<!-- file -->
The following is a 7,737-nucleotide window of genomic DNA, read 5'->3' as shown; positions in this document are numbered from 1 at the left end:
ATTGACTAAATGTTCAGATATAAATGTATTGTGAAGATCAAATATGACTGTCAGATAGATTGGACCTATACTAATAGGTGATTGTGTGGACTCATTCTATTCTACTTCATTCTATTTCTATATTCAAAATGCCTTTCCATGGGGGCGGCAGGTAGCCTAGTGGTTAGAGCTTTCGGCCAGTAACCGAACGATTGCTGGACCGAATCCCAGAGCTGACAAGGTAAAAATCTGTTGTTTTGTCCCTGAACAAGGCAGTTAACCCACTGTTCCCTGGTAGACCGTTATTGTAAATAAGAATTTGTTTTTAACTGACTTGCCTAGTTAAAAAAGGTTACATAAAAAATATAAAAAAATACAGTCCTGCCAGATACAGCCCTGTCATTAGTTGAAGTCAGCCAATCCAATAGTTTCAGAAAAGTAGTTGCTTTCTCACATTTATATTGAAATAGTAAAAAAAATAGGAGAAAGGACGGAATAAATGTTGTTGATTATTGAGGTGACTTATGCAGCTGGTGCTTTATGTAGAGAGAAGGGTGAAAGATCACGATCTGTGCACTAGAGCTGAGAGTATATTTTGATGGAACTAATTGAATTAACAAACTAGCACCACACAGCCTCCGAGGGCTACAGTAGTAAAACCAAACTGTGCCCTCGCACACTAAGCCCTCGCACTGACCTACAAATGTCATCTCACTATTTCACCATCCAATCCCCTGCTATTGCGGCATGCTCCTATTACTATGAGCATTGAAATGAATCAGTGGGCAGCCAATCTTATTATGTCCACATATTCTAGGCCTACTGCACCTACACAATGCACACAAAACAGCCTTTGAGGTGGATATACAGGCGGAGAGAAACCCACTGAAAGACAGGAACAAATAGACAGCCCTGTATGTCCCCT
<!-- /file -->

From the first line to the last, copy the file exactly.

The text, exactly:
The following is a 7,737-nucleotide window of genomic DNA, read 5'->3' as shown; positions in this document are numbered from 1 at the left end:
ATTGACTAAATGTTCAGATATAAATGTATTGTGAAGATCAAATATGACTGTCAGATAGATTGGACCTATACTAATAGGTGATTGTGTGGACTCATTCTATTCTACTTCATTCTATTTCTATATTCAAAATGCCTTTCCATGGGGGCGGCAGGTAGCCTAGTGGTTAGAGCTTTCGGCCAGTAACCGAACGATTGCTGGACCGAATCCCAGAGCTGACAAGGTAAAAATCTGTTGTTTTGTCCCTGAACAAGGCAGTTAACCCACTGTTCCCTGGTAGACCGTTATTGTAAATAAGAATTTGTTTTTAACTGACTTGCCTAGTTAAAAAAGGTTACATAAAAAATATAAAAAAATACAGTCCTGCCAGATACAGCCCTGTCATTAGTTGAAGTCAGCCAATCCAATAGTTTCAGAAAAGTAGTTGCTTTCTCACATTTATATTGAAATAGTAAAAAAAATAGGAGAAAGGACGGAATAAATGTTGTTGATTATTGAGGTGACTTATGCAGCTGGTGCTTTATGTAGAGAGAAGGGTGAAAGATCACGATCTGTGCACTAGAGCTGAGAGTATATTTTGATGGAACTAATTGAATTAACAAACTAGCACCACACAGCCTCCGAGGGCTACAGTAGTAAAACCAAACTGTGCCCTCGCACACTAAGCCCTCGCACTGACCTACAAATGTCATCTCACTATTTCACCATCCAATCCCCTGCTATTGCGGCATGCTCCTATTACTATGAGCATTGAAATGAATCAGTGGGCAGCCAATCTTATTATGTCCACATATTCTAGGCCTACTGCACCTACACAATGCACACAAAACAGCCTTTGAGGTGGATATACAGGCGGAGAGAAACCCACTGAAAGACAGGAACAAATAGACAGCCCTGTATGTCCCCT